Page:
The average fuel economy (window-sticker value) of new vehicles sold in the US in April was 23.9 mpg (9.84 L/100 km), according to the latest figures from the University of Michigan Transportation Research Institute (UMTRI). Although this represents an increase of 3.8 mpg (19%) from the value in October 2007, when UMTRI started this monitoring, it is down 0.2 mpg from March.
The drop likely reflects the slight reduction in the price of gasoline towards the end of April, according to Dr. Michael Sivak, Director, Sustainable Worldwide Transportation, UMTRI.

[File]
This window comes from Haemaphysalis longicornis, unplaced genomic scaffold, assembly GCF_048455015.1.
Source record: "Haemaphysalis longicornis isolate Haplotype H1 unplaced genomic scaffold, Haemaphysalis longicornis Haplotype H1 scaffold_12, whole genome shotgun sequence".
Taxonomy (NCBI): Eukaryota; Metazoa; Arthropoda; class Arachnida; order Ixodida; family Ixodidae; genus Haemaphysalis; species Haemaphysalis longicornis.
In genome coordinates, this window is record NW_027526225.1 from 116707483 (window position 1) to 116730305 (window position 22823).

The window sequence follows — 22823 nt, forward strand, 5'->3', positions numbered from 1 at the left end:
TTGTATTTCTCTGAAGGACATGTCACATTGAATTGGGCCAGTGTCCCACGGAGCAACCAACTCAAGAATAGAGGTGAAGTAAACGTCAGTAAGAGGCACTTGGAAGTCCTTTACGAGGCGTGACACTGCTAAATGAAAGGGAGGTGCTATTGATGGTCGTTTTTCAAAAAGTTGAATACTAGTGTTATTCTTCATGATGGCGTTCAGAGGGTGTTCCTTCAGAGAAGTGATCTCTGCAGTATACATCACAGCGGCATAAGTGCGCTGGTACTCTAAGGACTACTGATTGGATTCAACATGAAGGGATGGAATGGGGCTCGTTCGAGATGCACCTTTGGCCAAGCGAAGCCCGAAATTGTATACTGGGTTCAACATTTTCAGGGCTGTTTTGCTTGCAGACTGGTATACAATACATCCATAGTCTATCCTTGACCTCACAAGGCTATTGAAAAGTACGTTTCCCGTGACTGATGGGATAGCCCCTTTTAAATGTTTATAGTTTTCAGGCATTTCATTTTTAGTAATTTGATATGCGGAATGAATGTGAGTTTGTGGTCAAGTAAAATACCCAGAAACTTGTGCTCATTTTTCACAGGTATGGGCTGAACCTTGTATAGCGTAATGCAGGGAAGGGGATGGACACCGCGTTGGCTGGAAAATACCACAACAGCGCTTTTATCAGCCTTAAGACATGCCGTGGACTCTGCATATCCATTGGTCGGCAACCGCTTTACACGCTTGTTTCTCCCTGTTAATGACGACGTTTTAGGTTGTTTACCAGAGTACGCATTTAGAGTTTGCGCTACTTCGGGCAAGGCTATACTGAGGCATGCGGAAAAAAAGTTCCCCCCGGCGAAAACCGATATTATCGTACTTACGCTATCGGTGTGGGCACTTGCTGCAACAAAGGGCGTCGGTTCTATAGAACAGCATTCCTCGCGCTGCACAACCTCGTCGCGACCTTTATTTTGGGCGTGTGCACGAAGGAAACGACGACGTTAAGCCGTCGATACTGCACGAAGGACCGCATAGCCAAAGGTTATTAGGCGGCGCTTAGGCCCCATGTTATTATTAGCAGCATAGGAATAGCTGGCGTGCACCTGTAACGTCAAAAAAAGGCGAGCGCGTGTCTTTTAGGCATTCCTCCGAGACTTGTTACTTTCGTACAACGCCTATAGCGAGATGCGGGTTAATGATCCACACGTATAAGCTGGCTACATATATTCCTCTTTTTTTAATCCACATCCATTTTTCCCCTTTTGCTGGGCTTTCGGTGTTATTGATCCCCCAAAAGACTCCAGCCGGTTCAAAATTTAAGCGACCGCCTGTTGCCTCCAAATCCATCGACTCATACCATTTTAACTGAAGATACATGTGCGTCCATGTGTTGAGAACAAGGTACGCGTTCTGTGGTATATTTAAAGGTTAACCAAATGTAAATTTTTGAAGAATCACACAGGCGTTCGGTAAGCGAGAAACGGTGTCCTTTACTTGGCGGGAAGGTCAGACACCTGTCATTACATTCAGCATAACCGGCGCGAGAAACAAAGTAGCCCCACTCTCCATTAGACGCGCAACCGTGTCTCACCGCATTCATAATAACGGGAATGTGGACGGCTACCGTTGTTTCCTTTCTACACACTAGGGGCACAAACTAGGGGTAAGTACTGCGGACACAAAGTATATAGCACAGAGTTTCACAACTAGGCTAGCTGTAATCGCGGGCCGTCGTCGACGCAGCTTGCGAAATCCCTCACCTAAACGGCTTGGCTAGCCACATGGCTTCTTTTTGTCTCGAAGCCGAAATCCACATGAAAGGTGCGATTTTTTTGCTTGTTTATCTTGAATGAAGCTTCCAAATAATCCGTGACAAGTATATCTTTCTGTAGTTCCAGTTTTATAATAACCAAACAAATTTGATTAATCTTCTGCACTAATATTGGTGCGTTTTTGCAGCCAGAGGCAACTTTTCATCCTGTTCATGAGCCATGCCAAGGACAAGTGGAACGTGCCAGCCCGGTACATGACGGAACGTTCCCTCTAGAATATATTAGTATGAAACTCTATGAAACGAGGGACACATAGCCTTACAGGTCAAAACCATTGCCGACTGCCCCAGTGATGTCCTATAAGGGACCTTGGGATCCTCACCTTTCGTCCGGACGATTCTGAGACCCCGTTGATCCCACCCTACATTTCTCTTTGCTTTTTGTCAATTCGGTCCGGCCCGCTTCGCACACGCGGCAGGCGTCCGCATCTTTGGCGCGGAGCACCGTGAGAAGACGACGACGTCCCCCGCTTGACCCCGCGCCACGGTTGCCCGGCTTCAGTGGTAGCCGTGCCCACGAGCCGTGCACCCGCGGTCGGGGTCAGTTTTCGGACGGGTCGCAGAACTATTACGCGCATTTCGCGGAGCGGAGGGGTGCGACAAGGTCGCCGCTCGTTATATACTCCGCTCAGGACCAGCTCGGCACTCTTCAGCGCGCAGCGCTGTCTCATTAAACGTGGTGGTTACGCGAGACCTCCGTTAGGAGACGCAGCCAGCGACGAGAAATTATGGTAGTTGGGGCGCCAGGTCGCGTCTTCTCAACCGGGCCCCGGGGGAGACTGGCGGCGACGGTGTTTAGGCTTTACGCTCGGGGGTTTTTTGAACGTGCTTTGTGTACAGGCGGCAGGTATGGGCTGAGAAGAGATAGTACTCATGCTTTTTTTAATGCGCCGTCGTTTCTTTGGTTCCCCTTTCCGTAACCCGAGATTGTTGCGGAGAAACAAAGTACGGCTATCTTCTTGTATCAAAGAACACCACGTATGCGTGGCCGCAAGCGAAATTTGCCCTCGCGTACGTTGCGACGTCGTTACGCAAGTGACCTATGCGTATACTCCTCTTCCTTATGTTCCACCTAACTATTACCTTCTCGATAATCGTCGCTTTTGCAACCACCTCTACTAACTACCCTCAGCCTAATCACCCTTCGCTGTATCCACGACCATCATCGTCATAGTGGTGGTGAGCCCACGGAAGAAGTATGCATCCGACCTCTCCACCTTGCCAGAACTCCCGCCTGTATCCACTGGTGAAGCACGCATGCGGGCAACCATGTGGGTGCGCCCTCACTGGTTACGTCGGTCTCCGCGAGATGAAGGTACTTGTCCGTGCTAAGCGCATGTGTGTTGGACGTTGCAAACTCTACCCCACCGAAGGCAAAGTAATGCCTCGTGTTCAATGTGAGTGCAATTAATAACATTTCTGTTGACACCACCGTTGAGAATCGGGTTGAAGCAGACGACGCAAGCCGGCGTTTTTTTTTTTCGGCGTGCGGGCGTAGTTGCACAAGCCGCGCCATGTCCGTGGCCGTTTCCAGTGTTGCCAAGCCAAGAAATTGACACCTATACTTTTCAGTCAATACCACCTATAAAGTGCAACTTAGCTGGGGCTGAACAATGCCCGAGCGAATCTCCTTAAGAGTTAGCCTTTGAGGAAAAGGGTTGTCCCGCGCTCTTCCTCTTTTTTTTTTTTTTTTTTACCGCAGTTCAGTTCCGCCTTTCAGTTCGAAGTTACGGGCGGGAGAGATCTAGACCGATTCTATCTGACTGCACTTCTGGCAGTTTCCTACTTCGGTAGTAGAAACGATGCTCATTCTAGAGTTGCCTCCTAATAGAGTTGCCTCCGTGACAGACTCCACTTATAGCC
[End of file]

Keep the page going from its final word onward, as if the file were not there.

The unadjusted CAFE performance in April was 29.3 mpg (8.03 L100km), an improvement of 4.6 mpg (or 19%) since October 2007. (This index is based on a different set of EPA ratings than the window-sticker values.)
UMTRI’s Eco-Driving Index (EDI)—an index that estimates the average monthly emissions generated by an individual US driver—stood at 0.81 in February 2012 (an improvement of 19% since October 2007). The EDI takes into account both vehicle fuel economy and distance driven (the latter relying on data that are published with a two-month lag).